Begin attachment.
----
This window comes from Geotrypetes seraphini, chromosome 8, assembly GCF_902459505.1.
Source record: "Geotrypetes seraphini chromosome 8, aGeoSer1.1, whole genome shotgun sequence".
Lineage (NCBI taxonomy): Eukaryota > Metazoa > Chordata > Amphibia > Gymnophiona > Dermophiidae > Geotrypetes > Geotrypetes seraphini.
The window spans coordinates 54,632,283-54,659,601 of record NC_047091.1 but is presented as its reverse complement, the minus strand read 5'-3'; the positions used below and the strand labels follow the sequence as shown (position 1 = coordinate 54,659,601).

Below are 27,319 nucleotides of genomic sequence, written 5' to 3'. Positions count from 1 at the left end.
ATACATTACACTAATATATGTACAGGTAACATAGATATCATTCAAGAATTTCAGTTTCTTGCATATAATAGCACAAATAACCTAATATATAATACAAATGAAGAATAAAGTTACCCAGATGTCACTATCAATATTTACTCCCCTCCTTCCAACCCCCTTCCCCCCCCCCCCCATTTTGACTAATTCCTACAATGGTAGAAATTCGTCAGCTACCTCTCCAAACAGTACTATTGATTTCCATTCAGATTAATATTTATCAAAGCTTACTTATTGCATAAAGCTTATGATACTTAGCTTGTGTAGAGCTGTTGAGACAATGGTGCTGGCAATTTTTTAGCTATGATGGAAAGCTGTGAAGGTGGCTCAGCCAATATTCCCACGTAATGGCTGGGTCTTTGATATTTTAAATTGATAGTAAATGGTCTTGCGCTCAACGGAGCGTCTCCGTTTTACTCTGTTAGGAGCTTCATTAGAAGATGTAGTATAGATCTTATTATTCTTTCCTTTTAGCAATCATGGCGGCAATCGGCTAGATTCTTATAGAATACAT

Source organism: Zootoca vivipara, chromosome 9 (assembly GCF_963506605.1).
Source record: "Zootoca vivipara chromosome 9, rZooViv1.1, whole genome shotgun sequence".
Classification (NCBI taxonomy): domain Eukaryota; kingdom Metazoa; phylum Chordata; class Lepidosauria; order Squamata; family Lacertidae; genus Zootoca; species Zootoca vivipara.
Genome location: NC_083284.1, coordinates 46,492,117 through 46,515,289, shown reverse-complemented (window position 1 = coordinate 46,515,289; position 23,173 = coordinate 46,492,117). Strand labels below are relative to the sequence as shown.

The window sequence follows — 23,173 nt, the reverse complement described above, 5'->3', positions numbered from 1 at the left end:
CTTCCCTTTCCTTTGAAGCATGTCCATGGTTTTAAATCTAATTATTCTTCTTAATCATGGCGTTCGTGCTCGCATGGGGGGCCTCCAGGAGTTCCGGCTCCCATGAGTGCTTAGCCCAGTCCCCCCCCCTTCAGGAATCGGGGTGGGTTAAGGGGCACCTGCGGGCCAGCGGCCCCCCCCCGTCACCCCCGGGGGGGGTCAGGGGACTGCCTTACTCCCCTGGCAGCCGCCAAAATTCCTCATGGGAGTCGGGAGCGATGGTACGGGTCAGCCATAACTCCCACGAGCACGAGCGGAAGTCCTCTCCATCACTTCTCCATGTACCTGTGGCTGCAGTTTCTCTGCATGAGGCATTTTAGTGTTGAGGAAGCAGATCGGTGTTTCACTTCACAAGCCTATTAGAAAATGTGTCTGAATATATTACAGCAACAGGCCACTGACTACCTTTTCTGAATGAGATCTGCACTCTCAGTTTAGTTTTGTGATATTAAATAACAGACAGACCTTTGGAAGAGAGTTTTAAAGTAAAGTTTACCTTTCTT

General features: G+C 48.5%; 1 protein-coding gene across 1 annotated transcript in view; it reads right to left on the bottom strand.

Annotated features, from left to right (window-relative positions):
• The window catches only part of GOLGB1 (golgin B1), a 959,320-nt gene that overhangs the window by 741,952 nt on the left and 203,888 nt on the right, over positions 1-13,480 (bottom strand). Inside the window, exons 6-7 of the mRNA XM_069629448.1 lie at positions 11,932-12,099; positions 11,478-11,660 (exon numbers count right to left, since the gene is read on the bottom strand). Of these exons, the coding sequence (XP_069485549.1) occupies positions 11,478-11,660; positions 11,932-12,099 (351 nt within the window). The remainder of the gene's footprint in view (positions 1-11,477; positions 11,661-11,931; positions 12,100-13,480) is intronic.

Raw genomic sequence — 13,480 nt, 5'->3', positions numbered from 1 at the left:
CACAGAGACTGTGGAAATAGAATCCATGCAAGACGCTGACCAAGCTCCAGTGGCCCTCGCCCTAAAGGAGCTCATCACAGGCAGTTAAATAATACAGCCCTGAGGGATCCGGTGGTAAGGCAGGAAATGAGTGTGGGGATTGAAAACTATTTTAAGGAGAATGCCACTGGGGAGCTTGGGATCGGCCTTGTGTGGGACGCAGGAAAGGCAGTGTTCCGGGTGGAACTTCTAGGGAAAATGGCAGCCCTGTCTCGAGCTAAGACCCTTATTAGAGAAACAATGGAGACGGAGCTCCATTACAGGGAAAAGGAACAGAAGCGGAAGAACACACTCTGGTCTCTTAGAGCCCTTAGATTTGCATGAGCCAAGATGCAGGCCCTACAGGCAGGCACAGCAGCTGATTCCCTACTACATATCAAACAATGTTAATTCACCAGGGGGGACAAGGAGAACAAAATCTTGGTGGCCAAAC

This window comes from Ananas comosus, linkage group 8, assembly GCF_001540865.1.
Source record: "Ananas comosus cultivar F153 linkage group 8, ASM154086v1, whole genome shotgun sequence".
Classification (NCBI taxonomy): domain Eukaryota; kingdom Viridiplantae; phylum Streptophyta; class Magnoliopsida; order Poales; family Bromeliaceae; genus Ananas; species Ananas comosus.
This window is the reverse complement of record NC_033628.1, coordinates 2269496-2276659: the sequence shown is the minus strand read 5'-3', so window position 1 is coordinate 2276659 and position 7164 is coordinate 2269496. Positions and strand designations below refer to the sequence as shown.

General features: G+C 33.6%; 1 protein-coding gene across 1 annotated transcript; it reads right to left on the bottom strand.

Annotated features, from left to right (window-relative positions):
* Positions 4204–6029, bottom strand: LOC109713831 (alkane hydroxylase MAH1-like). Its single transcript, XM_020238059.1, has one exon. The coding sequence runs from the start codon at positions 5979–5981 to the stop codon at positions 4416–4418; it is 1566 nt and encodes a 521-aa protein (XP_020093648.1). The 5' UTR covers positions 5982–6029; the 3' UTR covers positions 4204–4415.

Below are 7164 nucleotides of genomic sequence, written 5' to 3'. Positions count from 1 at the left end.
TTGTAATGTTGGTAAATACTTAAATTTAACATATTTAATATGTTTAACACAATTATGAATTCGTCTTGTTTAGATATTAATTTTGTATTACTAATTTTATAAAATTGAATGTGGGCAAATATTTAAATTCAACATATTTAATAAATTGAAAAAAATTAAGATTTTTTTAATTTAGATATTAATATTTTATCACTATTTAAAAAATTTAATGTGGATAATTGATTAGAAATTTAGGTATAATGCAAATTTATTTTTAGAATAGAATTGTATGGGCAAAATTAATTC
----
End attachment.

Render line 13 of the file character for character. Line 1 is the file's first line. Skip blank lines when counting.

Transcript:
General features: G+C 48.5%; 1 protein-coding gene across 1 annotated transcript in view; it reads right to left on the bottom strand.